Neurofibromatosis (NF) is a genetic disorder of the nervous system which causes tumors to form on the nerves anywhere in the body at any time. This progressive disorder affects all races, all ethnic groups and both sexes equally. NF is one of the most common genetic disorders in the United States (one in every 2,500 to 3,000 births). The neurofibromatoses affects more than 100,000 Americans; this makes NF more prevalent than Cystic Fibrosis, hereditary Muscular Dystrophy, Huntington’s Disease and Tay Sachs combined.
NF has three genetically distinct forms: NF-1, NF-2 and Schwannomatosis. They are caused by different genes and chromosomes. The effects of NF are unpredictable and have varying manifestations and degrees of severity. There is no known cure for any form of NF, although the genes for both NF-1 and NF-2 have been identified.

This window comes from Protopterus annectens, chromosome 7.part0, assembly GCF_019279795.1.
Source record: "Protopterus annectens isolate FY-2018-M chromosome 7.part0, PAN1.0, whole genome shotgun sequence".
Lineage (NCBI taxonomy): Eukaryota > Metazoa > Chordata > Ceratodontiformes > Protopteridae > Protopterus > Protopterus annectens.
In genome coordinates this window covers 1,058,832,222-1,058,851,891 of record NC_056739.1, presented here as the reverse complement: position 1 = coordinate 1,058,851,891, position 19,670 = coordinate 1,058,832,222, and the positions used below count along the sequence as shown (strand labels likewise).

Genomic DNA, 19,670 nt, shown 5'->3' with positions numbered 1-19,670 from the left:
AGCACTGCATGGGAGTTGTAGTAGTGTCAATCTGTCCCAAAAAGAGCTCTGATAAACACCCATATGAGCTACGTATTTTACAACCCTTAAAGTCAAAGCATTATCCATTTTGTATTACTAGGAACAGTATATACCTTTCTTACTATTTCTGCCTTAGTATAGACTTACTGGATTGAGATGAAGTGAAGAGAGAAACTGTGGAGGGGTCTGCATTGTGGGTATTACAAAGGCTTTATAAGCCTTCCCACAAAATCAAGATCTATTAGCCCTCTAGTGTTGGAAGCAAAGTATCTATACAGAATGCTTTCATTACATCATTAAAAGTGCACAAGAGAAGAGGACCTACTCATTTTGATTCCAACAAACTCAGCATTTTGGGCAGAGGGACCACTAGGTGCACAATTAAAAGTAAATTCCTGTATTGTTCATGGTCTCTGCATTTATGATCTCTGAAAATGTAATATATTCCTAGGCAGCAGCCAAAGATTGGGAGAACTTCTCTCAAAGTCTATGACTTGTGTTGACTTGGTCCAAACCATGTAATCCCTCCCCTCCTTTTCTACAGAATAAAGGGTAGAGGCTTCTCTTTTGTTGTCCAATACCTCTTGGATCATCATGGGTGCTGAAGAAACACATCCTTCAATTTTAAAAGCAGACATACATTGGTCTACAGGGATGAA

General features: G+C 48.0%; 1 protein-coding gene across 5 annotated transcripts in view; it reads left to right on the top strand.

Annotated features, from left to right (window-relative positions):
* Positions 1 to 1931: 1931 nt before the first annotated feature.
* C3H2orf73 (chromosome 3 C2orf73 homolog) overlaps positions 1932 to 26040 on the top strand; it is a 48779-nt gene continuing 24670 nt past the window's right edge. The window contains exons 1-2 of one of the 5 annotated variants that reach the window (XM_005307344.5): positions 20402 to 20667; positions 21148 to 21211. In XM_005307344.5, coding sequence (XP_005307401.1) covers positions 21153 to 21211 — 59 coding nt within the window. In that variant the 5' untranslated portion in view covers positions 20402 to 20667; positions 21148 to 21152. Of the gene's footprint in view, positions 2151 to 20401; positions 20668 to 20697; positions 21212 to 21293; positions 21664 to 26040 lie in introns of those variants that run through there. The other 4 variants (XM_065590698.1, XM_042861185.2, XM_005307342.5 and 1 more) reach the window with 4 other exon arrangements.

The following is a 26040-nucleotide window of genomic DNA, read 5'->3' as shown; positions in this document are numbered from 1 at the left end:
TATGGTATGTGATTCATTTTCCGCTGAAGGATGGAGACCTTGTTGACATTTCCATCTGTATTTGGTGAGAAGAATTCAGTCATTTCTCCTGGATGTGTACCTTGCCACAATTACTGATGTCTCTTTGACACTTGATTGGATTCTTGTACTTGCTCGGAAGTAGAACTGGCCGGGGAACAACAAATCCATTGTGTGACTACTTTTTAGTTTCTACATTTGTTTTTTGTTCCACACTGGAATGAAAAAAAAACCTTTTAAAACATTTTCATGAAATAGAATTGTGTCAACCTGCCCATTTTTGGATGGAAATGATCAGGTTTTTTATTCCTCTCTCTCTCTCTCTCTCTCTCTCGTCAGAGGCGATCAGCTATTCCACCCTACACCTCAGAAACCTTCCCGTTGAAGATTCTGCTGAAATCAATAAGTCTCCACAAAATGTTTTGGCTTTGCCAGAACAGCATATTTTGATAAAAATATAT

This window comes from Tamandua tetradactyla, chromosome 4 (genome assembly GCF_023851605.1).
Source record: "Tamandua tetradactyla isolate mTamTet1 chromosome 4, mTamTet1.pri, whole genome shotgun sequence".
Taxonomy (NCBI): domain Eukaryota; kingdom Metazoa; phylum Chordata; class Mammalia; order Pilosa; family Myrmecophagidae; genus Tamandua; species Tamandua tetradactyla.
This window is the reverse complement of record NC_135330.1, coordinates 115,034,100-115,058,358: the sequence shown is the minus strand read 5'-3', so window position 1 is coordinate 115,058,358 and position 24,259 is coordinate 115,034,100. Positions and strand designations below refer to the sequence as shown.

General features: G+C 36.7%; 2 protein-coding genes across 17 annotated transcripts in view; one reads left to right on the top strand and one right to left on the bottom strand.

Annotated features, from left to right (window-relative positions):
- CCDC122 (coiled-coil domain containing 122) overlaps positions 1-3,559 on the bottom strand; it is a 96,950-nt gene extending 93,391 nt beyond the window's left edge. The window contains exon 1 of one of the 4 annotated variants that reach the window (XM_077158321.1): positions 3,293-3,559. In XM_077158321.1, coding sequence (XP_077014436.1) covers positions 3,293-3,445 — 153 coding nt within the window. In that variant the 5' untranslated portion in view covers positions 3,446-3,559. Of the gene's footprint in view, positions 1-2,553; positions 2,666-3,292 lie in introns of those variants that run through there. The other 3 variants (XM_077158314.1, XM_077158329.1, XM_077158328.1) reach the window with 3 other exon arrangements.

NF is an autosomal dominant genetic condition; it is not contagious. Approximately 50% of those affected with Neurofibromatosis have a prior family history of NF. The other 50% of cases are the result of spontaneous genetic mutation. If an individual does not have NF, s/he can not pass it on to his/her children.
Joseph Merrick, whose condition was depicted in the play and film, The Elephant Man, is often incorrectly thought to have had Neurofibromatosis. Merrick’s condition has been identified as Proteus Syndrome, a disorder similar to NF, but unrelated. To learn more about Proteus Syndrome, please visit the Proteus Syndrome Foundation.